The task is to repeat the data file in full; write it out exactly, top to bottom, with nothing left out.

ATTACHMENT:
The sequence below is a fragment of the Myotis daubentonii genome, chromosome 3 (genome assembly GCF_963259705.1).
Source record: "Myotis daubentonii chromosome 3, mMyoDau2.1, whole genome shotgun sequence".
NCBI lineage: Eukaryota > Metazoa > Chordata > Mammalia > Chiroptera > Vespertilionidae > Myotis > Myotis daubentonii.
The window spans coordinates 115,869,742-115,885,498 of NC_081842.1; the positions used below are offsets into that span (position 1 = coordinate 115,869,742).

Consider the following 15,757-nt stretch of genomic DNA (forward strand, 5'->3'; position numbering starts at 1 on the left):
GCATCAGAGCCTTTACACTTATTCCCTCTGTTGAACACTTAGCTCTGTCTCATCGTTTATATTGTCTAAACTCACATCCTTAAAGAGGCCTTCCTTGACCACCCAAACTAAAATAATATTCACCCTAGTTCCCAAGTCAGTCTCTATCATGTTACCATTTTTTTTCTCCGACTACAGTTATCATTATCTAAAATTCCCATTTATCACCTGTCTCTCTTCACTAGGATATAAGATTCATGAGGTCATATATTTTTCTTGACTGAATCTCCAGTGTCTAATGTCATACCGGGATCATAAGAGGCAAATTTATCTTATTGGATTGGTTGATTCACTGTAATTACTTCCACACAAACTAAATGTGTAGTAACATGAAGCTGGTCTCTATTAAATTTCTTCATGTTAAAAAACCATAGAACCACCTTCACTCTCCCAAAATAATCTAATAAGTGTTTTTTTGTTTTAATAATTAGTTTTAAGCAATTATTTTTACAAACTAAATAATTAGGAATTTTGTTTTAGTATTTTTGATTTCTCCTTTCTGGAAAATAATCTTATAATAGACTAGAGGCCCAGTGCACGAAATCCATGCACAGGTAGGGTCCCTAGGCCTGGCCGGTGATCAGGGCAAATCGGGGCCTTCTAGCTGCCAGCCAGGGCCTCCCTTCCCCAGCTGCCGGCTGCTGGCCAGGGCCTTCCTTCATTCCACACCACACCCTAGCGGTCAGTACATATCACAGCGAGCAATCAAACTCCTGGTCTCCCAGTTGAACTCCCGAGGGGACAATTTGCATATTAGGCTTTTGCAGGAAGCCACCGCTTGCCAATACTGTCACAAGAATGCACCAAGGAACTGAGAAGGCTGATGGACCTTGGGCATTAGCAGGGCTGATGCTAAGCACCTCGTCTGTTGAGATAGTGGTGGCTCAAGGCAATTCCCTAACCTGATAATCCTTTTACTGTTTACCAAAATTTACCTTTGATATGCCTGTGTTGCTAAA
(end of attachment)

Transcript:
The sequence below is a fragment of the Myotis daubentonii genome, chromosome 3 (genome assembly GCF_963259705.1).
Source record: "Myotis daubentonii chromosome 3, mMyoDau2.1, whole genome shotgun sequence".
NCBI lineage: Eukaryota > Metazoa > Chordata > Mammalia > Chiroptera > Vespertilionidae > Myotis > Myotis daubentonii.
The window spans coordinates 115,869,742-115,885,498 of NC_081842.1; the positions used below are offsets into that span (position 1 = coordinate 115,869,742).

Consider the following 15,757-nt stretch of genomic DNA (forward strand, 5'->3'; position numbering starts at 1 on the left):
GCATCAGAGCCTTTACACTTATTCCCTCTGTTGAACACTTAGCTCTGTCTCATCGTTTATATTGTCTAAACTCACATCCTTAAAGAGGCCTTCCTTGACCACCCAAACTAAAATAATATTCACCCTAGTTCCCAAGTCAGTCTCTATCATGTTACCATTTTTTTTCTCCGACTACAGTTATCATTATCTAAAATTCCCATTTATCACCTGTCTCTCTTCACTAGGATATAAGATTCATGAGGTCATATATTTTTCTTGACTGAATCTCCAGTGTCTAATGTCATACCGGGATCATAAGAGGCAAATTTATCTTATTGGATTGGTTGATTCACTGTAATTACTTCCACACAAACTAAATGTGTAGTAACATGAAGCTGGTCTCTATTAAATTTCTTCATGTTAAAAAACCATAGAACCACCTTCACTCTCCCAAAATAATCTAATAAGTGTTTTTTTGTTTTAATAATTAGTTTTAAGCAATTATTTTTACAAACTAAATAATTAGGAATTTTGTTTTAGTATTTTTGATTTCTCCTTTCTGGAAAATAATCTTATAATAGACTAGAGGCCCAGTGCACGAAATCCATGCACAGGTAGGGTCCCTAGGCCTGGCCGGTGATCAGGGCAAATCGGGGCCTTCTAGCTGCCAGCCAGGGCCTCCCTTCCCCAGCTGCCGGCTGCTGGCCAGGGCCTTCCTTCATTCCACACCACACCCTAGCGGTCAGTACATATCACAGCGAGCAATCAAACTCCTGGTCTCCCAGTTGAACTCCCGAGGGGACAATTTGCATATTAGGCTTTTGCAGGAAGCCACCGCTTGCCAATACTGTCACAAGAATGCACCAAGGAACTGAGAAGGCTGATGGACCTTGGGCATTAGCAGGGCTGATGCTAAGCACCTCGTCTGTTGAGATAGTGGTGGCTCAAGGCAATTCCCTAACCTGATAATCCTTTTACTGTTTACCAAAATTTACCTTTGATATGCCTGTGTTGCTAAA